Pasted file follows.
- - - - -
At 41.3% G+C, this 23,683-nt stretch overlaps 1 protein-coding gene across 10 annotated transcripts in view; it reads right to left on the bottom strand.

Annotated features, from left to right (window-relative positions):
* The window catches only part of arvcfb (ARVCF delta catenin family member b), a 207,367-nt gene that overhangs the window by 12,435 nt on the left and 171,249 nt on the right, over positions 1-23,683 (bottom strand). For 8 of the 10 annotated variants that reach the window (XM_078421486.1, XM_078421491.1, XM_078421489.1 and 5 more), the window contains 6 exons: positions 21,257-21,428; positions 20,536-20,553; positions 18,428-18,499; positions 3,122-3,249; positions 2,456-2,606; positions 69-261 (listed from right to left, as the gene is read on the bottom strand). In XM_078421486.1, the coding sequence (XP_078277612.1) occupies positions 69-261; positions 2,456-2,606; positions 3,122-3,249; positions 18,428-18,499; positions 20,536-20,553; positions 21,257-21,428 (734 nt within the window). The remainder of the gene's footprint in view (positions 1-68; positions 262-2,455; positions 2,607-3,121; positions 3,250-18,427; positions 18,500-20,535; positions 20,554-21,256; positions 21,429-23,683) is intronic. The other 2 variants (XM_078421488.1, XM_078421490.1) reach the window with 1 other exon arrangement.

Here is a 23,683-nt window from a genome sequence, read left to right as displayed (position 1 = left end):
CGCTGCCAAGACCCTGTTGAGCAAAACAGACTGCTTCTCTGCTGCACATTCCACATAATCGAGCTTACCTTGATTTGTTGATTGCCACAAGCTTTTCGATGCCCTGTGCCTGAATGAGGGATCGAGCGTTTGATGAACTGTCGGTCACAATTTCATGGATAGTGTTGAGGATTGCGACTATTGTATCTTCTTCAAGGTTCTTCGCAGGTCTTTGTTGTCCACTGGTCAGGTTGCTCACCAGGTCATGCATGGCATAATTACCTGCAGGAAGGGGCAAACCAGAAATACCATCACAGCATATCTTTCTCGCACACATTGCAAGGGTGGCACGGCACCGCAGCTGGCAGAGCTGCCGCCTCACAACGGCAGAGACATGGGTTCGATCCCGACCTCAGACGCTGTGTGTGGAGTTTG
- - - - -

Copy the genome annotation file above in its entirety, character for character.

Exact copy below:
At 41.3% G+C, this 23,683-nt stretch overlaps 1 protein-coding gene across 10 annotated transcripts in view; it reads right to left on the bottom strand.

Annotated features, from left to right (window-relative positions):
* The window catches only part of arvcfb (ARVCF delta catenin family member b), a 207,367-nt gene that overhangs the window by 12,435 nt on the left and 171,249 nt on the right, over positions 1-23,683 (bottom strand). For 8 of the 10 annotated variants that reach the window (XM_078421486.1, XM_078421491.1, XM_078421489.1 and 5 more), the window contains 6 exons: positions 21,257-21,428; positions 20,536-20,553; positions 18,428-18,499; positions 3,122-3,249; positions 2,456-2,606; positions 69-261 (listed from right to left, as the gene is read on the bottom strand). In XM_078421486.1, the coding sequence (XP_078277612.1) occupies positions 69-261; positions 2,456-2,606; positions 3,122-3,249; positions 18,428-18,499; positions 20,536-20,553; positions 21,257-21,428 (734 nt within the window). The remainder of the gene's footprint in view (positions 1-68; positions 262-2,455; positions 2,607-3,121; positions 3,250-18,427; positions 18,500-20,535; positions 20,554-21,256; positions 21,429-23,683) is intronic. The other 2 variants (XM_078421488.1, XM_078421490.1) reach the window with 1 other exon arrangement.

Here is a 23,683-nt window from a genome sequence, read left to right as displayed (position 1 = left end):
CGCTGCCAAGACCCTGTTGAGCAAAACAGACTGCTTCTCTGCTGCACATTCCACATAATCGAGCTTACCTTGATTTGTTGATTGCCACAAGCTTTTCGATGCCCTGTGCCTGAATGAGGGATCGAGCGTTTGATGAACTGTCGGTCACAATTTCATGGATAGTGTTGAGGATTGCGACTATTGTATCTTCTTCAAGGTTCTTCGCAGGTCTTTGTTGTCCACTGGTCAGGTTGCTCACCAGGTCATGCATGGCATAATTACCTGCAGGAAGGGGCAAACCAGAAATACCATCACAGCATATCTTTCTCGCACACATTGCAAGGGTGGCACGGCACCGCAGCTGGCAGAGCTGCCGCCTCACAACGGCAGAGACATGGGTTCGATCCCGACCTCAGACGCTGTGTGTGGAGTTTG